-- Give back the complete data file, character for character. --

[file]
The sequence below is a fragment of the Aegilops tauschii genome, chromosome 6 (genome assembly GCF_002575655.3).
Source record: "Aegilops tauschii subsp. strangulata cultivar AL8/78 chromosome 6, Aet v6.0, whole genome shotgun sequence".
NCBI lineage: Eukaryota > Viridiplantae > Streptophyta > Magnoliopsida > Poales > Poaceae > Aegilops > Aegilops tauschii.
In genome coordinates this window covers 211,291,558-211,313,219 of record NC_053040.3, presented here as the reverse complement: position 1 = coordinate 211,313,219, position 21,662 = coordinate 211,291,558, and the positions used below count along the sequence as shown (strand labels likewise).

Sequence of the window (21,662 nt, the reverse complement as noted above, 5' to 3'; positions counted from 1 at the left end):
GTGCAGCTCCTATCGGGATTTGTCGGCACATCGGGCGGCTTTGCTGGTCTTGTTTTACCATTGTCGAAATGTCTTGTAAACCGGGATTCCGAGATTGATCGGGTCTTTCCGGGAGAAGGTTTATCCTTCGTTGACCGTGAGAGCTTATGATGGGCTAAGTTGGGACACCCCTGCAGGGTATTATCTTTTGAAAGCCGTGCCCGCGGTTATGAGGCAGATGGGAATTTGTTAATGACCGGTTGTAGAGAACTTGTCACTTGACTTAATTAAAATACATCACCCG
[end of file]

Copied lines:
The sequence below is a fragment of the Aegilops tauschii genome, chromosome 6 (genome assembly GCF_002575655.3).
Source record: "Aegilops tauschii subsp. strangulata cultivar AL8/78 chromosome 6, Aet v6.0, whole genome shotgun sequence".
NCBI lineage: Eukaryota > Viridiplantae > Streptophyta > Magnoliopsida > Poales > Poaceae > Aegilops > Aegilops tauschii.
In genome coordinates this window covers 211,291,558-211,313,219 of record NC_053040.3, presented here as the reverse complement: position 1 = coordinate 211,313,219, position 21,662 = coordinate 211,291,558, and the positions used below count along the sequence as shown (strand labels likewise).

Sequence of the window (21,662 nt, the reverse complement as noted above, 5' to 3'; positions counted from 1 at the left end):
GTGCAGCTCCTATCGGGATTTGTCGGCACATCGGGCGGCTTTGCTGGTCTTGTTTTACCATTGTCGAAATGTCTTGTAAACCGGGATTCCGAGATTGATCGGGTCTTTCCGGGAGAAGGTTTATCCTTCGTTGACCGTGAGAGCTTATGATGGGCTAAGTTGGGACACCCCTGCAGGGTATTATCTTTTGAAAGCCGTGCCCGCGGTTATGAGGCAGATGGGAATTTGTTAATGACCGGTTGTAGAGAACTTGTCACTTGACTTAATTAAAATACATCACCCG